I’ve always secretly considered myself a “man’s man”, capable and learned in the craft of all things manly. I’m equally comfortable around woodworking, plumbing, laying tile & brick, electrical work, general tinkering, and around-the-house upkeep… but one (of several) chinks in my man armor was the fact that I knew next to nothing about engines. I’ve always changed my own oil, and have bumbled my way through minor maintenance on my vehicles in the past, but I didn’t grow up learning much in the way of a mechanic’s trade. So more than 2 years ago, I decided that I wanted to make myself a better man, a more manly man. I wanted to increase my knowledge of all things vehicle-related from squat to superfluous, from insufficient to impressive, from… well, you get the picture! Originally I was thinking of restoring an old Chevy pickup, but in the spirit of the decision to leave the service to farm, I shifted gears and picked up a 1953 Farmall Cub tractor instead.
The size of the Cub was perfect for the space I had available, essentially taking over 1/2 of my garage space here in base housing (after kicking my wife’s minivan out to the driveway). Replacement parts, written guidance and experienced advice are all plentiful for the Cub from a multitude of online sources, since it is one of the most popular tractors to restore; however parts are relatively expensive compared to other tractors for the same reasons. As with all tractors from that era, the mechanics are pretty intuitive, but impressive nonetheless. After finding a local guy who had various Farmall tractors lying all over his property, I brought home this
hunk of junk beauty with the intention of restoring it back to like-new condition, while adding to my man repertoire at the same time.
My original timeline was to finish the restoration by our son’s 3rd birthday, giving me 16 months to complete it. In reality, I finished the job just weeks short of his 4th birthday!! And that was with the help of several of my good friends on multiple occasions, as well as hiring out some of the skilled work for expediency and quality’s sake. But mostly, I poured my time and energy into the tractor at night after the kids had gone to bed, and of course on weekends as well. I broke a few parts, snapped off a few bolts in their holes, got a little frustrated at times, and learned a TON about engines, mechanical work and the absolute ingenuity contained in a combustion gas engine. There were several times that I had “ah ha” moments seeing how all the pieces fit together to combine just the right amount of fuel, air and spark at the exact right time to produce a self-sustaining series of explosions, then take that energy and produce power with it. Absolutely amazing stuff!!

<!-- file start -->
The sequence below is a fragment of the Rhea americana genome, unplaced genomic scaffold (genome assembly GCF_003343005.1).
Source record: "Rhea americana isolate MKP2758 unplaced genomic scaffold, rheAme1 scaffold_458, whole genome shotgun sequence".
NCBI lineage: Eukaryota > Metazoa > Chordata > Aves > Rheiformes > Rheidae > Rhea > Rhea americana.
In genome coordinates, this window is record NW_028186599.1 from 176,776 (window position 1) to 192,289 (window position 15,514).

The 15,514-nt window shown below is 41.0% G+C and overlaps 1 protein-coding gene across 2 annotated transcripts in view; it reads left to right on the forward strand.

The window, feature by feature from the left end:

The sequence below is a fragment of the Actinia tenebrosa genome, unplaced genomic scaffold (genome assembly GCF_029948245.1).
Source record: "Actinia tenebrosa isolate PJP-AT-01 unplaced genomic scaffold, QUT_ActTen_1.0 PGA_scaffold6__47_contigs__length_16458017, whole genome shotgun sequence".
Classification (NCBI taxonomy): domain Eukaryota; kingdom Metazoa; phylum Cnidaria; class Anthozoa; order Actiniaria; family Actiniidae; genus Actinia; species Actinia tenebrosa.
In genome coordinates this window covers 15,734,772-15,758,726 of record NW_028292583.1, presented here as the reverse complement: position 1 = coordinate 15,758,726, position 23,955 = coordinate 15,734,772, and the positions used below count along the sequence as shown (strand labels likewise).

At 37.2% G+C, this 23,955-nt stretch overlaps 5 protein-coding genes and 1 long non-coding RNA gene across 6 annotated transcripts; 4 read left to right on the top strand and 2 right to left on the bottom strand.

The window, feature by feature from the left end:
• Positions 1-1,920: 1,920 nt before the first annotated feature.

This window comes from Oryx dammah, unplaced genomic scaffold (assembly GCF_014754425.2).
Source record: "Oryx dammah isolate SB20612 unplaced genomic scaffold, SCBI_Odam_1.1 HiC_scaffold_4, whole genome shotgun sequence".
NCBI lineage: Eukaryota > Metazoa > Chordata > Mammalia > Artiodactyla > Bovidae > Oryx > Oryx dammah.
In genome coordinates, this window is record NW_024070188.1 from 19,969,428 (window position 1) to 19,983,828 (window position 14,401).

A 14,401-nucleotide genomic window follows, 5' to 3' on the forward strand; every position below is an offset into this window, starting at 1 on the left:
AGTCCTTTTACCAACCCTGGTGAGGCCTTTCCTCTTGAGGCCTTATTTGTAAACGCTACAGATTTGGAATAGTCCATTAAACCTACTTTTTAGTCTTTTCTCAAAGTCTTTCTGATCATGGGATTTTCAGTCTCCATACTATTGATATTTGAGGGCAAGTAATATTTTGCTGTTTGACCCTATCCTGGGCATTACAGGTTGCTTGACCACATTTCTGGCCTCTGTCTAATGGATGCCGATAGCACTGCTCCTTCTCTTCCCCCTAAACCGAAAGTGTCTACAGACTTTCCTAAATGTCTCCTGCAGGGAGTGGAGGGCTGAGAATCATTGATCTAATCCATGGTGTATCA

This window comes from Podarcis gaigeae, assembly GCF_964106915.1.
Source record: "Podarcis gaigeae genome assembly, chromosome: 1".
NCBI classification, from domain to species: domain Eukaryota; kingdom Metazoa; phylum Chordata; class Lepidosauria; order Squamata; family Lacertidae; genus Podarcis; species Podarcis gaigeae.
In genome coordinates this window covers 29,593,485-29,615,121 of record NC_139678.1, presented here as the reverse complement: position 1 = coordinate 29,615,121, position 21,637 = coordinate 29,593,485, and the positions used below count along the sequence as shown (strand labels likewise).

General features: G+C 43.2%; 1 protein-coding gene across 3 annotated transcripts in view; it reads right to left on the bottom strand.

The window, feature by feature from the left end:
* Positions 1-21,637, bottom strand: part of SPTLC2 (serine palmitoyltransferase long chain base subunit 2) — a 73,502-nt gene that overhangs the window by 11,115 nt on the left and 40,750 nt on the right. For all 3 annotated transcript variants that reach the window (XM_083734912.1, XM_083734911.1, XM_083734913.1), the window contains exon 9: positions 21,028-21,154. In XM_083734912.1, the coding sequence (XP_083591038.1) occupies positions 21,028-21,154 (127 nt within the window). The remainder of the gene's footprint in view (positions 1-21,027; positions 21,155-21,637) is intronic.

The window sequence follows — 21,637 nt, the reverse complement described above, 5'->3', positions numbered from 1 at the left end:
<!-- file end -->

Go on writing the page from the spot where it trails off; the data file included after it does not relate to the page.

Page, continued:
Lots of people have asked me whether or not this Farmall Cub will be useful to us on the farm, and my honest answer is “probably not”. It’s pretty underpowered by today’s standards, and even the one use we had identified for it (powering a finish belly mower to mow grass) we will have a much better alternative for at the property we are under contract to purchase. If I did sell it, there is no possible way anyone would pay what it has cost me to bring the tractor to this point… but it has absolutely served the purpose I intended for it in the first place. All that being said, I think we can find a spot for the little Cub somewhere on our farm, maybe pulling a hay-ride wagon for an agri-tourism event, pulling a trailer load of firewood out of the woods, or even driving it in parades if there are any in the area. I think I’ll keep it for now, and see what needs arise on the farm when we get there. Here is a series of pictures from the beginning to end of the project:
And that accounts for 2 1/2 years of time, money and effort! Needless to say, I’m pretty proud of my 1953 Farmall Cub and how it turned out. There are plenty of things that aren’t perfectly done, but I’m the only one who can tell on most of them! I guess the ultimate point here is that if you identify something in your life that you want to be better at or know more about, sometimes actively pursuing that knowledge and forcing yourself to jump in head-first can be gratifying, enriching and downright fun! Next on my list is learning to weld, shear a sheep and race a dirt-track car… what’s on your list?